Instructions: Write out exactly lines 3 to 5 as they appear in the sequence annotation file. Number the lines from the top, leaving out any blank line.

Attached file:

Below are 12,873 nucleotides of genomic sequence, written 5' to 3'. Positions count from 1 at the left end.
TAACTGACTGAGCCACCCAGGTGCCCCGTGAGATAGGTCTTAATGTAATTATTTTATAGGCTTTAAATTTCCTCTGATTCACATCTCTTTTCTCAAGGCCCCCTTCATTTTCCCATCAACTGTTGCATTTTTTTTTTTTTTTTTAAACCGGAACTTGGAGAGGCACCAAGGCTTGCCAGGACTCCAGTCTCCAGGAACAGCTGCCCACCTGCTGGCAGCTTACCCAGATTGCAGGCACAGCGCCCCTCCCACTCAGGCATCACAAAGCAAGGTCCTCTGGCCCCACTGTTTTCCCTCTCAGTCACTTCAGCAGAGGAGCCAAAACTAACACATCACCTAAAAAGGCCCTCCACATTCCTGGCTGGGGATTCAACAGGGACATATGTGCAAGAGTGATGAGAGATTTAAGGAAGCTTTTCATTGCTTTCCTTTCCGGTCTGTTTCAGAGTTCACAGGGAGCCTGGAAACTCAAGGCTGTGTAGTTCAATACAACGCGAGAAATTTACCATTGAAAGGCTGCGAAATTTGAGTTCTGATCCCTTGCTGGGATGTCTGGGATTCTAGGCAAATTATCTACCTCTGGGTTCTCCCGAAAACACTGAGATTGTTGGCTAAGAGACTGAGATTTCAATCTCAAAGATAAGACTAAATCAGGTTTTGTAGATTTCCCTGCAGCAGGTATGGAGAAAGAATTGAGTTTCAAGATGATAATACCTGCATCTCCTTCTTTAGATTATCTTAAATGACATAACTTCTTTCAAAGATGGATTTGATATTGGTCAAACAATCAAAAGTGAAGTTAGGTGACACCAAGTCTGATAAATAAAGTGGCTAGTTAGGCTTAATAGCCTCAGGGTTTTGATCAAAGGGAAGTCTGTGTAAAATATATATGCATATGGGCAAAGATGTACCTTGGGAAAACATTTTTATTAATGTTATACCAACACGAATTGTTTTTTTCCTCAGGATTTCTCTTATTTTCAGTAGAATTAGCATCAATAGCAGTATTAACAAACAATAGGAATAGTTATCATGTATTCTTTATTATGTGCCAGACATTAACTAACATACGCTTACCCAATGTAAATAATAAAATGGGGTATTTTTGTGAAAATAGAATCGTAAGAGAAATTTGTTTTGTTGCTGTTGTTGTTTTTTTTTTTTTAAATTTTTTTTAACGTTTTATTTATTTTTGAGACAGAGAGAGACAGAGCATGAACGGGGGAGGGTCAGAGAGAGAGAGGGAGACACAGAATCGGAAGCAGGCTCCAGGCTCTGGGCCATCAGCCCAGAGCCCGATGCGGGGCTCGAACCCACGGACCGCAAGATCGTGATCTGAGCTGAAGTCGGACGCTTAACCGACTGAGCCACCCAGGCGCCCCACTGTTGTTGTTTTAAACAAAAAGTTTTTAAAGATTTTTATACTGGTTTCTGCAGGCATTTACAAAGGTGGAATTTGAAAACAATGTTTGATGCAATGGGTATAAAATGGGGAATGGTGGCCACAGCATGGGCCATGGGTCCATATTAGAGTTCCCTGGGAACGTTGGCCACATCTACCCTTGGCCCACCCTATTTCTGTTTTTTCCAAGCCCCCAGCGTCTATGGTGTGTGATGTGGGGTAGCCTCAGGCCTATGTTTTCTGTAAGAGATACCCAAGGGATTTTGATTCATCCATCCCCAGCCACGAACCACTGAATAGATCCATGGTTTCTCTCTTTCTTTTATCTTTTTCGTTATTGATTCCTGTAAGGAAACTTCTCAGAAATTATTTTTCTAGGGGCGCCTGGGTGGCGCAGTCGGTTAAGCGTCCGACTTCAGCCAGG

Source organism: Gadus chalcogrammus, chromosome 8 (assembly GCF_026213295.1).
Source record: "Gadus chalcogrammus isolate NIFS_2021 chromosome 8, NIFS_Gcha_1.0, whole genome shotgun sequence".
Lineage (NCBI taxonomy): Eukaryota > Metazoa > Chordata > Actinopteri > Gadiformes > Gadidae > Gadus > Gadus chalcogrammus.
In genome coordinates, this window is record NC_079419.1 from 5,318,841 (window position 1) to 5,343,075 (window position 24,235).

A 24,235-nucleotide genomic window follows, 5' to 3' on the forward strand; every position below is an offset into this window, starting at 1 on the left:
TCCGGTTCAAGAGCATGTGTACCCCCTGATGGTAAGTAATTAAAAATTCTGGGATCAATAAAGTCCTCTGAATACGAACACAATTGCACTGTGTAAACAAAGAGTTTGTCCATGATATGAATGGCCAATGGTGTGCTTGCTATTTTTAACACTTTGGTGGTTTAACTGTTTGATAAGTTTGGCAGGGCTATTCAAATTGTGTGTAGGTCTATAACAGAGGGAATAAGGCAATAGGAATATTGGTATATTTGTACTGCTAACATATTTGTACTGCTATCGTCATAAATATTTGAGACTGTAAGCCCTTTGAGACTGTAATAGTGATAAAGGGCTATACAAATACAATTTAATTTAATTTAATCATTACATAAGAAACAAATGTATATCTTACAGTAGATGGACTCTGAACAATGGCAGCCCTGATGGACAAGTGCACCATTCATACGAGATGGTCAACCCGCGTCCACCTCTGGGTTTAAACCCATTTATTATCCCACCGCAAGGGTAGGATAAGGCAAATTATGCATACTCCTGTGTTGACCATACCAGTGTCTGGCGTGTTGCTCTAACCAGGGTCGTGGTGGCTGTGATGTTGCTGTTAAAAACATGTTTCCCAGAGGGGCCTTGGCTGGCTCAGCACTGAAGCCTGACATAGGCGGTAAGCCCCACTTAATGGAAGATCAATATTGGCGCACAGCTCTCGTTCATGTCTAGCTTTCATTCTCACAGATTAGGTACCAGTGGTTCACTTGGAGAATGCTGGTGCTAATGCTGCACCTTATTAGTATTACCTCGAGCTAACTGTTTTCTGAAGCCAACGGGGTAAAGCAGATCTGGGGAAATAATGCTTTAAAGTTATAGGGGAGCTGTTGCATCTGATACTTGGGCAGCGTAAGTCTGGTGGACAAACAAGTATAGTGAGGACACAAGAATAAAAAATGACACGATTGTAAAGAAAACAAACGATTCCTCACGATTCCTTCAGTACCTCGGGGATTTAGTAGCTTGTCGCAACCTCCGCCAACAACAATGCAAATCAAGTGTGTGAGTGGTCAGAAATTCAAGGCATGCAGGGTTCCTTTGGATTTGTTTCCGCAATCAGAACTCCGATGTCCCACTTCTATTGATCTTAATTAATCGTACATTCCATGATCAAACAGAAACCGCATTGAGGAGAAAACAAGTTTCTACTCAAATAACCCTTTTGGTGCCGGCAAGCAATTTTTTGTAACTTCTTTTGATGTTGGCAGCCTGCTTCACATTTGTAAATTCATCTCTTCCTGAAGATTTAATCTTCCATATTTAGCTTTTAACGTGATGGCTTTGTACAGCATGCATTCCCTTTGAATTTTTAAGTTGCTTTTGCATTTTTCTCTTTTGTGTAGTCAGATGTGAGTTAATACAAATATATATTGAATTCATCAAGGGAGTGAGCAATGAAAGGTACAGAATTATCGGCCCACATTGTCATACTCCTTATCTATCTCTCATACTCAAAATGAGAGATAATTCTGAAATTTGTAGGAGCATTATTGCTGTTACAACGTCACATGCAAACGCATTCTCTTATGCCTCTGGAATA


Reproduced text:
Source organism: Gadus chalcogrammus, chromosome 8 (assembly GCF_026213295.1).
Source record: "Gadus chalcogrammus isolate NIFS_2021 chromosome 8, NIFS_Gcha_1.0, whole genome shotgun sequence".
Lineage (NCBI taxonomy): Eukaryota > Metazoa > Chordata > Actinopteri > Gadiformes > Gadidae > Gadus > Gadus chalcogrammus.